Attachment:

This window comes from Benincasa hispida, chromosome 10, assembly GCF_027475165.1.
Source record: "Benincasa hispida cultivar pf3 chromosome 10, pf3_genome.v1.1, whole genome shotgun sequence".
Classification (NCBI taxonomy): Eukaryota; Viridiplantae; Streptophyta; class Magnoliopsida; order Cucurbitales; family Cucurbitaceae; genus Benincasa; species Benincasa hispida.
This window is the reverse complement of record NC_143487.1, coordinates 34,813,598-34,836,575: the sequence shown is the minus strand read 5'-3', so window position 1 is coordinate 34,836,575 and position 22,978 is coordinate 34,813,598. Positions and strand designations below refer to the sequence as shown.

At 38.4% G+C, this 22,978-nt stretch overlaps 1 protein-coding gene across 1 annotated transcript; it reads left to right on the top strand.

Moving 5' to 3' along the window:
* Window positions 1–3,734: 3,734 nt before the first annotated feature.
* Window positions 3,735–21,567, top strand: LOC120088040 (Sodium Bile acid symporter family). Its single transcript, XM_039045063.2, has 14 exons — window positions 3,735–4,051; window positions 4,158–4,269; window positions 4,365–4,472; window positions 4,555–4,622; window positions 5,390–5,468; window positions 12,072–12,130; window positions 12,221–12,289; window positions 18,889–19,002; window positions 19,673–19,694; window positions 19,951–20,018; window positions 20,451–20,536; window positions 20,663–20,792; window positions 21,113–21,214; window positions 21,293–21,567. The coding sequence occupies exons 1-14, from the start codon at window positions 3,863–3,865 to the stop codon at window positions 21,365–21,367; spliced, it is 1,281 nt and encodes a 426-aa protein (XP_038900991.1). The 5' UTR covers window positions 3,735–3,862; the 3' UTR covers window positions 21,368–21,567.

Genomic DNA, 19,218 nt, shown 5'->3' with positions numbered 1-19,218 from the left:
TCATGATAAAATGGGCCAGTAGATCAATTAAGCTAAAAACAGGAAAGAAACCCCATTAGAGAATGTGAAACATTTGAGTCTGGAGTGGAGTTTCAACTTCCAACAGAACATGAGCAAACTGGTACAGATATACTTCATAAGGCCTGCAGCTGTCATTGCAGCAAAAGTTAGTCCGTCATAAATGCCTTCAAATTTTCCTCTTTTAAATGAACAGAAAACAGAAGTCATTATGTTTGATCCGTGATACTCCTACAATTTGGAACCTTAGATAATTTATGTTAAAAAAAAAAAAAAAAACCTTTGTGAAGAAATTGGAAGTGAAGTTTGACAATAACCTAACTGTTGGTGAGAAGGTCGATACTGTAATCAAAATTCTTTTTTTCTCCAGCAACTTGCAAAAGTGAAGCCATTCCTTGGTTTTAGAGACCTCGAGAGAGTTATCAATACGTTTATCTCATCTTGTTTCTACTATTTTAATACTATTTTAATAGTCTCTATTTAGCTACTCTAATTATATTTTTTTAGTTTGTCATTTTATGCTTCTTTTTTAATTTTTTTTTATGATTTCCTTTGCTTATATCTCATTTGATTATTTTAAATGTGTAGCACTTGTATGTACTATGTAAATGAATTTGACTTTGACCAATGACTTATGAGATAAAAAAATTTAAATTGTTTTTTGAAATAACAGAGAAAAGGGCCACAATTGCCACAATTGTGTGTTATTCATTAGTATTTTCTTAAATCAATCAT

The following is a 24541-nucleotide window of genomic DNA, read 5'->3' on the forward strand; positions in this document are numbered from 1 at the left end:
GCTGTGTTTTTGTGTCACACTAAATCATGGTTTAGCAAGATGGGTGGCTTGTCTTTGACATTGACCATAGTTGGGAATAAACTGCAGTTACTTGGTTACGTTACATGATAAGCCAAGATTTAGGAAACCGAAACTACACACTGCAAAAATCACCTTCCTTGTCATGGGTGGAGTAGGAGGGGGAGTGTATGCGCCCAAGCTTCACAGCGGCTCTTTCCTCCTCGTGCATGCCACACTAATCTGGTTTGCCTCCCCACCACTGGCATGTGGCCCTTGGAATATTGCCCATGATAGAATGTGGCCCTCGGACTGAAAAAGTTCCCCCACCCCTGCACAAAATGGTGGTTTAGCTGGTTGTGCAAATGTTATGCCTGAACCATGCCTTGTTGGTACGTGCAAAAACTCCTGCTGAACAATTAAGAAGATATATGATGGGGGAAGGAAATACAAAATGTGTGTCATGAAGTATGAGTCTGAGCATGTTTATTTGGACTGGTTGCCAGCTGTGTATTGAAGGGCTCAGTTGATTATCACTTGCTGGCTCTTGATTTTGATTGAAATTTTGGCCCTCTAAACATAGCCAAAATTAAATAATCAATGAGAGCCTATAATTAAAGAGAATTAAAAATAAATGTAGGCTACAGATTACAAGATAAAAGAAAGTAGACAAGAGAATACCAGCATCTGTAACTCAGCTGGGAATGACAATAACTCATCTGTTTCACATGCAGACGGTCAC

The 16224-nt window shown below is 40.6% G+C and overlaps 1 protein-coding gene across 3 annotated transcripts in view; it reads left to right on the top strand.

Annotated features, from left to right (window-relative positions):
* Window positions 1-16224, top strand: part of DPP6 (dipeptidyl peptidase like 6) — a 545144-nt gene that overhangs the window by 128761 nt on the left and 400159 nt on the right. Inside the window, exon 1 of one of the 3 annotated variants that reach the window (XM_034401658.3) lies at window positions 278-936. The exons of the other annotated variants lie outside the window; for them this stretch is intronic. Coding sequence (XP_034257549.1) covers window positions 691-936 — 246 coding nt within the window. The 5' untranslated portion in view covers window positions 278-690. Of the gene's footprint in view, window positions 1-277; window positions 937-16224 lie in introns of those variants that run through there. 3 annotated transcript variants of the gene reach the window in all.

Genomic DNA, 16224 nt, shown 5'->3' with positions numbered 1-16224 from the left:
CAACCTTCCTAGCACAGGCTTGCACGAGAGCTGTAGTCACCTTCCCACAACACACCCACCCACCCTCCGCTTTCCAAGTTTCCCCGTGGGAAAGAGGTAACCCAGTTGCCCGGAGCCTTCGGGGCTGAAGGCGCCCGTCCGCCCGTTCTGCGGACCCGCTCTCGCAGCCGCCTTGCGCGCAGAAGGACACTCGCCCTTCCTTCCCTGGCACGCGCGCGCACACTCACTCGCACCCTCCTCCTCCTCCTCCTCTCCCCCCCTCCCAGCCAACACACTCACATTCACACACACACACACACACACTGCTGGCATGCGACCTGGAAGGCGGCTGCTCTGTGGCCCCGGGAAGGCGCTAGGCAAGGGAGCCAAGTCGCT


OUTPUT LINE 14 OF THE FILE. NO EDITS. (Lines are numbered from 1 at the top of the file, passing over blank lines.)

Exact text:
Annotated features, from left to right (window-relative positions):